ANKARA, Turkey (AP) — Turkey’s foreign minister accused the United Nations of abandoning its neutrality on Tuesday, a day after the U.N. Security Council criticized construction work by Turkish Cypriots inside the buffer zone dividing Cyprus and condemned their assault on U.N. peacekeepers.

In a statement issued Monday, the Security Council described the construction of a road as a violation of the status quo that is contrary to council resolutions. The statement came at the end of emergency closed consultations by the council’s 15 members.

Angry Turkish Cypriots last week punched and kicked a group of international peacekeepers that blocked crews working on a road that would encroach on the island’s U.N.-controlled buffer zone. The road is designed to connect the village of Arsos, in the Turkish Cypriot north, with the multi-ethnic village of Pyla, which is inside the buffer zone and abuts the Greek Cypriot south.

“We believe that with this move, the United Nations has lost its neutrality,” Turkish Foreign Minister Hakan Fidan told reporters during a joint news conference with his Bulgarian counterpart.

Fidan maintained that Greek Cypriots had been allowed to go ahead with similar road construction projects.

“The road built by Greek Cypriots towards the Greek population in Pyla was never subjected to obstruction and condemnation by the United Nations,” he said. He accused the U.N. of acting “like a hawk” to block the Turkish Cypriots’ project.

Earlier, the Turkish Foreign Ministry issued a statement rejecting the U.N. Security Council’s condemnation, which is said was “divorced from the realities on the ground.”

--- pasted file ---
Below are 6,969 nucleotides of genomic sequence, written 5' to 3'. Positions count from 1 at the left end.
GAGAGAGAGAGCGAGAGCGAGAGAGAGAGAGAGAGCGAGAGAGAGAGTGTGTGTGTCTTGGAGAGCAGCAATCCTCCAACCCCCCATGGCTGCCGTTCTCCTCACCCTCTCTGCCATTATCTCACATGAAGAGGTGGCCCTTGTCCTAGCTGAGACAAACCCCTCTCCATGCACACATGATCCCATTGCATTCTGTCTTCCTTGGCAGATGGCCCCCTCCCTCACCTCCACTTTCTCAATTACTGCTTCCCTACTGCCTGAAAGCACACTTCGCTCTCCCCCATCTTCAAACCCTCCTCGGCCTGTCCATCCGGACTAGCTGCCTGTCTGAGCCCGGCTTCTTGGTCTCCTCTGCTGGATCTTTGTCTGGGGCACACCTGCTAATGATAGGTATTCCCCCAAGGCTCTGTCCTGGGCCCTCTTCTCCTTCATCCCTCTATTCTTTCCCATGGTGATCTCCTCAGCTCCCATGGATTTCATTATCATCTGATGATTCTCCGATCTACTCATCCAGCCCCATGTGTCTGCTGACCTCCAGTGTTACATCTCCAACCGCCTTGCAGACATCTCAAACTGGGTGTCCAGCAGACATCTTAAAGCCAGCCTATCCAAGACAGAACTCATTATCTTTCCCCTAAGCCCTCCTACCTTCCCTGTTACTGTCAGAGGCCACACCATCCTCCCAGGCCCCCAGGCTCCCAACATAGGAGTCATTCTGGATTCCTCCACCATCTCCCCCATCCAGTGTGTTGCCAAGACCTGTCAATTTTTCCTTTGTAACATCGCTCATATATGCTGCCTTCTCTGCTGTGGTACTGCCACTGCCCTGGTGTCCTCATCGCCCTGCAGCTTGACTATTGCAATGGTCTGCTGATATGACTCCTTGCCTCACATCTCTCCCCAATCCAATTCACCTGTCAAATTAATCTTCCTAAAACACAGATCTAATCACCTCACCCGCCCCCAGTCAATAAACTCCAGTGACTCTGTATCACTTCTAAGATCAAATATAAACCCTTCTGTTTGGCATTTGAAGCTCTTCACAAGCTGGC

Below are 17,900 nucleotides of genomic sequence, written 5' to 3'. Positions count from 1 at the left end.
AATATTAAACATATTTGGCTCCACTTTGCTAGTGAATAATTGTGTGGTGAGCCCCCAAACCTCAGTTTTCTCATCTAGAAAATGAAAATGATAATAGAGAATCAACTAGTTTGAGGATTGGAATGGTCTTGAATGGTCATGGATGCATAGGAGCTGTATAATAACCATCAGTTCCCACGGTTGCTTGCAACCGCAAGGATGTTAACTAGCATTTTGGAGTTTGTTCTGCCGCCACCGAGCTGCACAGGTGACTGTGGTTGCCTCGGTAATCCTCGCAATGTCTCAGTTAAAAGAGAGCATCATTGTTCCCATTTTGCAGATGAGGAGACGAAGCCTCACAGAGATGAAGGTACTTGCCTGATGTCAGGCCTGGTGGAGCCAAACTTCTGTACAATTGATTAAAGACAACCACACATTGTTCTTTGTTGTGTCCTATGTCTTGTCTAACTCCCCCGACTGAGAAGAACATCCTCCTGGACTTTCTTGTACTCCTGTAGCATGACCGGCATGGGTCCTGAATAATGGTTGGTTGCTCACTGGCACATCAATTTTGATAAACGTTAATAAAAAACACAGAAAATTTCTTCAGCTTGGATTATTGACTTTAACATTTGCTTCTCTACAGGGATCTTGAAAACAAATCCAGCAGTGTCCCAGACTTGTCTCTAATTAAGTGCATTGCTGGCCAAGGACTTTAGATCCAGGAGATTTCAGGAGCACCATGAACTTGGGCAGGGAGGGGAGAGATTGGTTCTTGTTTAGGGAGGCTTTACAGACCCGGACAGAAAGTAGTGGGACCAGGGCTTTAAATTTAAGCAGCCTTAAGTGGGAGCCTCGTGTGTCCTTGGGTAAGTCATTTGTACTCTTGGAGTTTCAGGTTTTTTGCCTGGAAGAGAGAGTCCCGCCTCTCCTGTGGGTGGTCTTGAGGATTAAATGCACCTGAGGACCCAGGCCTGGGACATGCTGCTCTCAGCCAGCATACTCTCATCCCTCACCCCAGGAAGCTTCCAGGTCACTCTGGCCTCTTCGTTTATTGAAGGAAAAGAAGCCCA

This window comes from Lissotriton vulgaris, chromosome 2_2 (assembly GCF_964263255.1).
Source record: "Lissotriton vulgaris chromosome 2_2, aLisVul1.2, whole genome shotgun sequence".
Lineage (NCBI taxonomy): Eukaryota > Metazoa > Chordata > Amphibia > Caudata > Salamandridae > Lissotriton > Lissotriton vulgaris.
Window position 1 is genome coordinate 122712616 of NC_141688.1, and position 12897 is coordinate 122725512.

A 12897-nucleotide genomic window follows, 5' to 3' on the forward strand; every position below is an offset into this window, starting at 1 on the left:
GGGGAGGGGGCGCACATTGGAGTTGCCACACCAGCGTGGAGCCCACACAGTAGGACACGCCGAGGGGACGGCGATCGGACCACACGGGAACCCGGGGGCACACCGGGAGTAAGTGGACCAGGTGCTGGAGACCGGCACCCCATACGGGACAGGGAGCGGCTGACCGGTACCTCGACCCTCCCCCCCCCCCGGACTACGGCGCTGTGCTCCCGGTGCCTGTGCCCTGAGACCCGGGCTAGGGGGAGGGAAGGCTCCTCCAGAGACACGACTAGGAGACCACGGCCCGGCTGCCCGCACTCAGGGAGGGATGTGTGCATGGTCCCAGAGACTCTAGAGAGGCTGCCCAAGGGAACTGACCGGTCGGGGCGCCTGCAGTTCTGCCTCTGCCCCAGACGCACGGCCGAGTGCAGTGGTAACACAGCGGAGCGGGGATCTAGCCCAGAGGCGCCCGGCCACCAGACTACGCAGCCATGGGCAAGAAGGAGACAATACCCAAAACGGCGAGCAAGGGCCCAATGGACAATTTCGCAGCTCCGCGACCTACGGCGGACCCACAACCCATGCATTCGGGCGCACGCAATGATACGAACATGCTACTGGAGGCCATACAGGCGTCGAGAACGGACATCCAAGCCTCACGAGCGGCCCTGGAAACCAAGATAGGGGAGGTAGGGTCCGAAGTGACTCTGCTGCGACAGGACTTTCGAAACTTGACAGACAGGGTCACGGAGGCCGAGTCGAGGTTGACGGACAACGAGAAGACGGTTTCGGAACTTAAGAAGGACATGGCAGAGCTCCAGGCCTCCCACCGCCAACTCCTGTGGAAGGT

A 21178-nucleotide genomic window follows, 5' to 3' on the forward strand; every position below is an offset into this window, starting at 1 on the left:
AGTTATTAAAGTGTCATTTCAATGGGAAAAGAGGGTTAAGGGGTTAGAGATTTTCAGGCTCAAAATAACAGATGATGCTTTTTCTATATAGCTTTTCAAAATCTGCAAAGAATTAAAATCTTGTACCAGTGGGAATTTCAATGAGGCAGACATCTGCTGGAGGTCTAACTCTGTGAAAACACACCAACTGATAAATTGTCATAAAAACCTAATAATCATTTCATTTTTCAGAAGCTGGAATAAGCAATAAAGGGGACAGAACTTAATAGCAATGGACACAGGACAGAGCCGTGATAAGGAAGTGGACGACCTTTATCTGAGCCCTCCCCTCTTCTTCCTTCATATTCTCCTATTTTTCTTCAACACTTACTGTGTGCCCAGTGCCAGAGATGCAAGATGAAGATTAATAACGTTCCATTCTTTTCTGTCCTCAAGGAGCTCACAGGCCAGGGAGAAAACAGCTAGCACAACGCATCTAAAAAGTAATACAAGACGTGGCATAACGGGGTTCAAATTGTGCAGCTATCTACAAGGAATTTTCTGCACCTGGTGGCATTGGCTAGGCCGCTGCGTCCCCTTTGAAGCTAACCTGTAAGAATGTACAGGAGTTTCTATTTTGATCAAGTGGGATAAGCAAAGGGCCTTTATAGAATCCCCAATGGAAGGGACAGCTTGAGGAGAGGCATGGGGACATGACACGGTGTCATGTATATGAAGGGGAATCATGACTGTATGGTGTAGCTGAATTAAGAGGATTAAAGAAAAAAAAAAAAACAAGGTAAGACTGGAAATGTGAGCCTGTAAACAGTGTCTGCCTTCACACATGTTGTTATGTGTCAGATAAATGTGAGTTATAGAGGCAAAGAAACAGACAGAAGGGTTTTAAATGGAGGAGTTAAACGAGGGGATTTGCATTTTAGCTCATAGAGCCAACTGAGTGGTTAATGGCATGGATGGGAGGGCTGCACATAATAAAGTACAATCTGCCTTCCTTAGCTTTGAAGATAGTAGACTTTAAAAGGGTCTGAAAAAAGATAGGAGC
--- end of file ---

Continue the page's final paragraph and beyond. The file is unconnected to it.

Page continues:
Speaking after a Cabinet meeting late Monday, Turkish President Recep Tayyip Erdogan called the U.N. peacekeepers’ action “unacceptable” and accused the force of bias against Turkish Cypriots.

Cyprus was divided along ethnic lines in 1974 following a Turkish invasion that was triggered by a coup aimed at uniting the island with Greece. Only Turkey recognizes a Turkish Cypriot declaration of independence in the Mediterranean nation’s northern third where Turkey maintains more than 35,000 troops. Although Cyprus joined the European Union in 2004, only the Greek Cypriot south — where the island’s internationally recognized government is seated — enjoys full membership benefits.

Since 1974, a U.N. peacekeeping force known as UNFICYP has supervised the de facto cease-fire and maintained a buffer zone between Turkish and Turkish Cypriot forces in the north and Greek Cypriot forces in the south.

The Security Council welcomed the halt in construction by the Turkish Cypriot side and the removal of equipment and personnel. It called on both sides to show flexibility and support efforts by the U.N. envoy “to negotiate mutually agreed development in the area concerned.”

The road would give Turkish Cypriots direct access to Pyla by circumventing a checkpoint on the northern fringe of a British military base, one of two bases that the U.K. retained after Cyprus gained independence from British colonial rule in 1960.

The Cyprus government perceives the road’s construction as a move with a military purpose at a sensitive spot along the buffer zone, which spans 180 kilometers (112 miles).

Cyprus’ Foreign Ministry said Tuesday it was satisfied with the U.N. Security Council statement over what it called “a new, serious military breach” of the buffer zone.

The ministry said threats and violence against UN peacekeepers were a “crime under international law” and that Cyprus stands in full solidarity with the UN mission on the island.

“The strong reaction of the international community constitutes a clear response to the unfounded claims of the Turkish Cypriot leadership and Turkey and sends a strong message that such actions will not be accepted,” the ministry said.

Turkey has described the road as a “humanitarian” project for the Greek Cypriot and Turkish Cypriot residents of Pyla.